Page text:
Why Google-era writers still collect trivia
Forty years ago, the radio station in Oshawa, Ontario, had a teletype machine that rattled out something like three lines per hour, typewriters that jammed continuously, and a subscription to one newspaper. Interesting printed words were scarce, and my fellow disc jockeys and I gnawed on every scrap of trivia like starving rats.
Someone with an iPhone and a head of coloured hair may think of trivia as an overflowing stream to be scooped up with a flick of the finger. But 1997 Leacock medalist Arthur Black, who began his radio career in 1970s Thunder Bay, would know what I am talking about, and I’m sure that this explains why he became a trivia stalker and compulsive “Idea Thief.”
In the opening of his medal-winning book Black in the Saddle Again, Black admits to stealing from “books, magazines, TV programs, things I see on the street, conversations I deliberately overhear in the supermarket.” He sounds just like another guy formed in the atmosphere that attached great value to information tidbits, factoids, and odd expressions, and all of the essays in this book profit from his obsession.
The Table of Contents might be one of the funniest sections because it earnestly tries to categorize a grab bag running from dumb criminals, snoring, weird music, and worm eating to pirates, hot dogs, Shakespeare, and hockey sticks.
Mostly repackaged rants from Black’s CBC show, Black in the Saddle does not have the aura of great literature. Black, for example, doesn’t sweat over transitions, usually resorting to some form of “which reminds me of the story . . .” or even, “which for some reason reminds me . . .” Often, the essays read like one-sided arguments after the third or fourth round at a bar.
But they make you laugh because Black finds reason for outrage in the trivial, loves words, and always makes bizarre connections. Sometimes he uses tidbits to lead into a personal story, sometimes he tells a personal story to introduce a news item, sometimes he pulls up trivia from history, and other times he describes something that happened that day. Sometimes, he does none of the above.
He can act the straight man, simply rattling off absurd facts for our consideration; or he can question a world of diets, tummy tucks, and corsets paralleled by the kind of starving that takes place in Somalia, Ethiopia, and Bangladesh.
With blogs that feature bullet lists, 140-character messages on Twitter, and email jokes, we now swim in a tsunami of information that has no context or purpose beyond momentary amusement. Arthur Black recognized trivia as having this power as well and sometimes seemed satisfied with that.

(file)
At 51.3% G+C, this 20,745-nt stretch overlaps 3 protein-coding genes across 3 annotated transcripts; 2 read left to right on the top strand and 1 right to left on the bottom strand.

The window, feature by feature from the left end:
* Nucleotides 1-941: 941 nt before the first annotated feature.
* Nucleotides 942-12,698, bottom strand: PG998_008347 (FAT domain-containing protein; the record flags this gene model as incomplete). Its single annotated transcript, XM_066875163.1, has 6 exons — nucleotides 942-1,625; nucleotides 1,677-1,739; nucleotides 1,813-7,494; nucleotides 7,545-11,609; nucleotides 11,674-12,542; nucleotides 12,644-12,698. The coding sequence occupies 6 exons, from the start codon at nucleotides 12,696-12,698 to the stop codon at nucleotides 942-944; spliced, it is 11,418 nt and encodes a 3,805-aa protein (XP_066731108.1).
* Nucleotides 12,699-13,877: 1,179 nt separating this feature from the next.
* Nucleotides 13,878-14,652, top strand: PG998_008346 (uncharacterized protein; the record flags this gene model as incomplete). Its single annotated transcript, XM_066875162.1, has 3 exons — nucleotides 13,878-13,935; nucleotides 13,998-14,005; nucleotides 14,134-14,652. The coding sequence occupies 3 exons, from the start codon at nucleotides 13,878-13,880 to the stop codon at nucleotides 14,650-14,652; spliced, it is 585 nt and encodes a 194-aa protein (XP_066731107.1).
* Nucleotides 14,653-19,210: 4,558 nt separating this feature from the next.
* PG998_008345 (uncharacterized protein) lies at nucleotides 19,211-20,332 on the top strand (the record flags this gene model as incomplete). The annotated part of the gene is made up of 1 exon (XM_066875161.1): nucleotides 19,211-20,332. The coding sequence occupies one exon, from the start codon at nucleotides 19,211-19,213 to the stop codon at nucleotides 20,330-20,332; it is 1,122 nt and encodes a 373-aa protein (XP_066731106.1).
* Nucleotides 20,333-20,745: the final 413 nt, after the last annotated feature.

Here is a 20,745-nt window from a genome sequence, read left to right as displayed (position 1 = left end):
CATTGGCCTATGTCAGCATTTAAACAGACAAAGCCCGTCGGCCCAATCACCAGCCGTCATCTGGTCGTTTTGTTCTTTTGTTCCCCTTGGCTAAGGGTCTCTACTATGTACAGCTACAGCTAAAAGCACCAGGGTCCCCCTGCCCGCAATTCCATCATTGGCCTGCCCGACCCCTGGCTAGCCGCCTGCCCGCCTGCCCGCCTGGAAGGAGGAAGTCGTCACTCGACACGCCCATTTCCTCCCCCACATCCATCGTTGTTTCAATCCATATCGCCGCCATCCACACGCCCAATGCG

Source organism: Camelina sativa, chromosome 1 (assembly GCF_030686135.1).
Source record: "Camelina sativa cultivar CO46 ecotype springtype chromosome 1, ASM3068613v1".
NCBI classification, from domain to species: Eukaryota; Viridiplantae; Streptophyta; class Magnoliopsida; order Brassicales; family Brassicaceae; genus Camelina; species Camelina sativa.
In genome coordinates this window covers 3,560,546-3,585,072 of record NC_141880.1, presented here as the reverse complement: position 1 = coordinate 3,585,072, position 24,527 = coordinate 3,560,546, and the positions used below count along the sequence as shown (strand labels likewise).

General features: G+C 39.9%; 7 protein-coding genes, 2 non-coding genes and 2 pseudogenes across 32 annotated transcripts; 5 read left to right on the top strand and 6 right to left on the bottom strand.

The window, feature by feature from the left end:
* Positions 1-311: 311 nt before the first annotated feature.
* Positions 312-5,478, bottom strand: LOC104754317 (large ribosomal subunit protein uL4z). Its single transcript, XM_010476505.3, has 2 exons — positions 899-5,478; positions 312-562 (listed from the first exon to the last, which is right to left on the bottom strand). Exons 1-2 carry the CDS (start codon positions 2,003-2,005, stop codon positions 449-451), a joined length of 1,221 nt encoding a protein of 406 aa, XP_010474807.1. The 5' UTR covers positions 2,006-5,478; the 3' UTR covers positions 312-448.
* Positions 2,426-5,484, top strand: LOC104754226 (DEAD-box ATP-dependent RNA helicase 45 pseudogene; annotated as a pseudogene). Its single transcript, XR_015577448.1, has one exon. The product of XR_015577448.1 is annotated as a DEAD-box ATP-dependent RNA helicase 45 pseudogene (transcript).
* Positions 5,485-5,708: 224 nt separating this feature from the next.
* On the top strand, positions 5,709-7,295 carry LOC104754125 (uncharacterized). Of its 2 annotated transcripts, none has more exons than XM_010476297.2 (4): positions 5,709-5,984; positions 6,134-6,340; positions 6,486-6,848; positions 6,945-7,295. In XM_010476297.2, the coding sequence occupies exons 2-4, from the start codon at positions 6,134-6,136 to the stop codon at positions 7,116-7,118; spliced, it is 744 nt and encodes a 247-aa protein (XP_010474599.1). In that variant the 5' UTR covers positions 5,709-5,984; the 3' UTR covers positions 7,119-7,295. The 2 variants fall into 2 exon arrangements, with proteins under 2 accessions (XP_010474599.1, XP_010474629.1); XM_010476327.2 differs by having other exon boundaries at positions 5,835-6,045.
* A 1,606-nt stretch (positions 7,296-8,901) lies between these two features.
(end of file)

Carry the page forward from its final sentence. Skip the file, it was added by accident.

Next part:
Today, there might be little market for an Arthur Black, who merely hits us with more odd facts and trivia, even if skillfully knitted together. But Black, when he produced award-worthy material, made trivia the starting point, not the goal, and packaged it within a ball of original thinking--“ideas.” This might be the reason he called himself an “Idea Thief” and not a collector of trivia.
Whether plucked from newspapers, TV, or eavesdropping at the coffee shop, odd information has more worth when wrapped in personal reactions, feelings, thoughts, and associations--our own “ideas,” the things we can’t find with Google.
We should probably collect and save those ideas, whether on our iPhones or in our heads, not just the trivia that spawn them, and that’s the idea I will steal from Arthur Black.
Find out the average body weight of a housefly and use this information as a springboard for a discussion of ethics and morality.
 I worked at what was then CKLB and its sister station, CKQS–FM, in Oshawa from 1973 to 1975 as my first job after university.
 Arthur Raymond Black was born in Toronto on August 30, 1943. After dropping out of Radio and TV Arts at Ryerson, he travelled and worked in different jobs overseas.
 Black hosted the CBC Radio Noon show in Thunder Bay, Ontario, from 1976 to 1985.
 Today, Black can look at three Leacock Medals on his mantelpiece: for this one in 1997, for Black Tie and Tales in 2000, and for Pitch Black in 2006.
 By the late 1990s, his show, Basic Black, had been on the national airwaves for over a decade. It ran until 2002. Black received a number of awards for his radio work as well as his writing.